April 22, 2021
The Association of Fish & Wildlife Agencies strongly supports the introduction of the Recovering America’s Wildlife Act (H.R. 2773) in the House today. This bipartisan legislation will dedicate $1.3 billion annually to state fish and wildlife agencies to implement their science-based wildlife action plans and an additional $97.5 million for tribal fish and wildlife managers to conserve fish and wildlife on tribal lands and waters. This existing revenue stream will allow state fish and wildlife agencies to implement proactive solutions to conserve those species in greatest need and prevent wildlife from becoming threatened or endangered without increasing taxes. The Association would like to thank Congresswoman Debbie Dingell (D-MI) and Congressman Jeff Fortenberry (R-NE) for their leadership on this bill.
“This nation is blessed with abundant fish and wildlife resources that provide enjoyment as well as essential services to people and communities. Our state agencies have the primary responsibility of conserving our treasured natural resources and with this dedicated funding, states and our many partners will be able to make sure our fish and wildlife are healthy for years to come,” said Sara Parker Pauley, Director of the Missouri Department of Conservation and President of the Association of Fish and Wildlife Agencies. “This past year has really brought into focus the value of nature, outdoor recreation, our overall health, clean air and water and our economy. We must work together now to pass this legislation so that future generations will have these same opportunities and quality of life that we enjoy.”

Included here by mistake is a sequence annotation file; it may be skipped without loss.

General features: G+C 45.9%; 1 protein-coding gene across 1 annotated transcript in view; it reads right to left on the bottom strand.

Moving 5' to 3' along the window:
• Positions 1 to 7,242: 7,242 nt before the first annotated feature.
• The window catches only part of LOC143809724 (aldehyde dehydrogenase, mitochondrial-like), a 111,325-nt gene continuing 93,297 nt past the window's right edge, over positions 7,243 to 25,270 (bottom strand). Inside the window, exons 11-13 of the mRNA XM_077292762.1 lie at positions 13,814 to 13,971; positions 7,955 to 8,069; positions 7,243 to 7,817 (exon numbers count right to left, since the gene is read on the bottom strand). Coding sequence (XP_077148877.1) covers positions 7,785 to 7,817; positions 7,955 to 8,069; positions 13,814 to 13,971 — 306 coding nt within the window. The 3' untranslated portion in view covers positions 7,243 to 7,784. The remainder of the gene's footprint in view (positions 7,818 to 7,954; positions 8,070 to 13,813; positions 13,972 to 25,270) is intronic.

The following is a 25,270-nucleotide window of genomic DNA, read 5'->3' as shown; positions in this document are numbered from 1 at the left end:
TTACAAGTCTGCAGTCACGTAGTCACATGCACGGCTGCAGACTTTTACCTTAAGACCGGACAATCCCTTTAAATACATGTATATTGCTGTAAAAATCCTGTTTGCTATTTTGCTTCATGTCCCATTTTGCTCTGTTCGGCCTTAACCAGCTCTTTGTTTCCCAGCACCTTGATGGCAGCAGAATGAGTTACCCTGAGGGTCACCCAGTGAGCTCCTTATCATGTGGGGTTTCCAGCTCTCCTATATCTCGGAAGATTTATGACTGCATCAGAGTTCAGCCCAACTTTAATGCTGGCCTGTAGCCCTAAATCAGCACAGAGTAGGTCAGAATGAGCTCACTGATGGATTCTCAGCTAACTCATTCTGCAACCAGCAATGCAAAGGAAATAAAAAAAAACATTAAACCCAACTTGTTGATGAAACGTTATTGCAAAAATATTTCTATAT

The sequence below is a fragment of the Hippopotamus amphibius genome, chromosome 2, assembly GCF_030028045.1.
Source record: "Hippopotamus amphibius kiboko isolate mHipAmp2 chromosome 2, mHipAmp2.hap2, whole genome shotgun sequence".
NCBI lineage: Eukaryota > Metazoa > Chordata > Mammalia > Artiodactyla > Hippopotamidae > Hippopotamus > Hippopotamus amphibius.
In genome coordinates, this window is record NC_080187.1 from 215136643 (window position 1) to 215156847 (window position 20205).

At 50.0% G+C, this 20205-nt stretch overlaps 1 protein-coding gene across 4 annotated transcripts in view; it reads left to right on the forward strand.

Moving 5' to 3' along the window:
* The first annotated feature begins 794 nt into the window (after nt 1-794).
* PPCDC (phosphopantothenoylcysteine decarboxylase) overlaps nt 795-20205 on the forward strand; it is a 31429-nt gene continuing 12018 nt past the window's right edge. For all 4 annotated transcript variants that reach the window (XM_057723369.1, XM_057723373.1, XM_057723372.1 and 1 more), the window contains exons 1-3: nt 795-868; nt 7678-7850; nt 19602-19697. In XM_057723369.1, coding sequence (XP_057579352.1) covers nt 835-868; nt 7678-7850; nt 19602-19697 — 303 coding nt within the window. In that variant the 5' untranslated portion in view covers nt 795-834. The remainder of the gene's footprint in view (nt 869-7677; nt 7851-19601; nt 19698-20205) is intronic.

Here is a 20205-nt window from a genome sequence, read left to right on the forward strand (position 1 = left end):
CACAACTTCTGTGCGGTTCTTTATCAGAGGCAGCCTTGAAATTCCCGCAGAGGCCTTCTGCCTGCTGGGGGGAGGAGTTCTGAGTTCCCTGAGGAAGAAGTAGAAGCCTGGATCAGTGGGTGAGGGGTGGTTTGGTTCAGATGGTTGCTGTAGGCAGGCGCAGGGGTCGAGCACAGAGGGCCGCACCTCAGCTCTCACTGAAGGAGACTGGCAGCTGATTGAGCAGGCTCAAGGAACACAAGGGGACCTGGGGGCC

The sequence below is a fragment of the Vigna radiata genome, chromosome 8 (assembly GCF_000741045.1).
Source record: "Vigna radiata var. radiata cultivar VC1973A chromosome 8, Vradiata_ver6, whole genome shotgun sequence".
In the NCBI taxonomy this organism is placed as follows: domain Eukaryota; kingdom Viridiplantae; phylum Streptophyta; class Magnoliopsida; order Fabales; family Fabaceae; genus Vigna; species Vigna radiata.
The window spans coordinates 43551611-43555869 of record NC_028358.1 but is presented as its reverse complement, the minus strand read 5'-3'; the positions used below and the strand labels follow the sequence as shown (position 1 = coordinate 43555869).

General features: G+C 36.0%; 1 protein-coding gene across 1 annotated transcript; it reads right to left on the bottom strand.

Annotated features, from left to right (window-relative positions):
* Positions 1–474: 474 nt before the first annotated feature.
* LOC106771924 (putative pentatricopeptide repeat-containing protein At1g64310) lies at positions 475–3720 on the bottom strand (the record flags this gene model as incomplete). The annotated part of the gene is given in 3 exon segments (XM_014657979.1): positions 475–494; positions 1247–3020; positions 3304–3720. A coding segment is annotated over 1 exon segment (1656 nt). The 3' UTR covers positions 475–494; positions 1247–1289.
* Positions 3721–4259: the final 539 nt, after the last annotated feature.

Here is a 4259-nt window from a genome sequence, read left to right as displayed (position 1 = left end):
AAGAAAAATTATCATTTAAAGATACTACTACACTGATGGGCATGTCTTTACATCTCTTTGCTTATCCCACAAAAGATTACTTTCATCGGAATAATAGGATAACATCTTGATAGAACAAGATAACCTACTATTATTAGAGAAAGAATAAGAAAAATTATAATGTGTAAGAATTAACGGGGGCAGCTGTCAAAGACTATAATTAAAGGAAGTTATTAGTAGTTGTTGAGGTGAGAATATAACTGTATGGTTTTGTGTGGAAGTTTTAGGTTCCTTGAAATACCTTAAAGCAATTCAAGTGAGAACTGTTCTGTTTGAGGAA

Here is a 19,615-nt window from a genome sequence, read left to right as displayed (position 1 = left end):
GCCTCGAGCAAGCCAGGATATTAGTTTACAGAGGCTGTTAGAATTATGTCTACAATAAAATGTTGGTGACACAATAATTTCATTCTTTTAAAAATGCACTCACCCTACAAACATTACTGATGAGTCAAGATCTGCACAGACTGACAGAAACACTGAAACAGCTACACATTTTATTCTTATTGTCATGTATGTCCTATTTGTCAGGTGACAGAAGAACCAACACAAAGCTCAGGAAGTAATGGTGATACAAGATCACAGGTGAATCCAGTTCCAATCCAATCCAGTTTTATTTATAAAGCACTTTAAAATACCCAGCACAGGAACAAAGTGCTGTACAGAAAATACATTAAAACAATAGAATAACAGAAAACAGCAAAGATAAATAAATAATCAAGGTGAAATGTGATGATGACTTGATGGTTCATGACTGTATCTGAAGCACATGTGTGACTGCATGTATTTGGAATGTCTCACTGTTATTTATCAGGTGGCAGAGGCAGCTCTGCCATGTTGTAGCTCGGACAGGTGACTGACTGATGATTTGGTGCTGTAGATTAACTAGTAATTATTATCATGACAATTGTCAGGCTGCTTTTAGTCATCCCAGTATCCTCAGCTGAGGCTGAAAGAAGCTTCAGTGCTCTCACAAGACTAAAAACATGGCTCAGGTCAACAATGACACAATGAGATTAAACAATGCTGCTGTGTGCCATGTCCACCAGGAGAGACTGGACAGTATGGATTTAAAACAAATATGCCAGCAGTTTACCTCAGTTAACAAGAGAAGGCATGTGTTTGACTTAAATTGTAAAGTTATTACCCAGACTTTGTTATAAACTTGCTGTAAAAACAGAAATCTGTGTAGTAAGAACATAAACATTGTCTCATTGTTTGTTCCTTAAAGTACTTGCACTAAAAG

“As we celebrate Earth Day and continue our work to combat the biodiversity crisis, bold solutions are needed to safeguard our nation’s wildlife from further decline,” said Congresswoman Dingell. “The Recovering America’s Wildlife Act represents a strong commitment to addressing the current biodiversity crisis using innovative, state-based management that will protect our nation’s environmental heritage for years to come.”
“The Recovering America’s Wildlife Act is smart upstream policy to promote continuity of habitat and prevent the costly downstream emergency room procedures of the Endangered Species Act––enhancing opportunity for birders, hikers, hunters, anglers, and the burgeoning field of ecotourism,” stated Congressman Jeff Fortenberry.
Without investing in proactive wildlife conservation, scientists estimate that one-third of wildlife species in the United States are at risk of becoming threatened or endangered. The outdoors is more important than ever, not only to fish and wildlife but for our health and wellbeing, and needs protecting.
“This Recovering America’s Wildlife Act is the single most impactful wildlife conservation bill in a generation,” said Executive Director Ron Regan. “It seems fitting to have historic legislation whose goal is the long-term health of fish and wildlife throughout the country introduced on Earth Day!”
These critical efforts are supported by the Alliance for America’s Fish & Wildlife, whose purpose is to create a 21st-century funding model for critically needed conservation of our nation’s most precious natural resources, our fish and wildlife. This effort was built upon the strong partnership created by the Blue Ribbon Panel on Sustaining America’s Diverse Fish & Wildlife Resources, consisting of members representing the outdoor recreation, retail and manufacturing sector, the energy and automotive industries, private landowners, educational institutions, sportsmen’s and other conservation organizations and state and federal fish and wildlife agencies.
The Association of Fish & Wildlife Agencies represents North America’s fish and wildlife agencies to advance sound, science-based management and conservation of fish and wildlife and their habitats in the public interest. The Association represents its state agency members on Capitol Hill and before the Administration to advance favorable fish and wildlife conservation policy and funding and works to ensure that all entities work collaboratively on the most important issues. The Association also provides member agencies with coordination services on cross-cutting as well as species-based programs that range from birds, fish habitat and energy development to climate change, wildlife action plans, conservation education, leadership training and international relations. Working together, the Association’s member agencies are ensuring that North American fish and wildlife management has a clear and collective voice.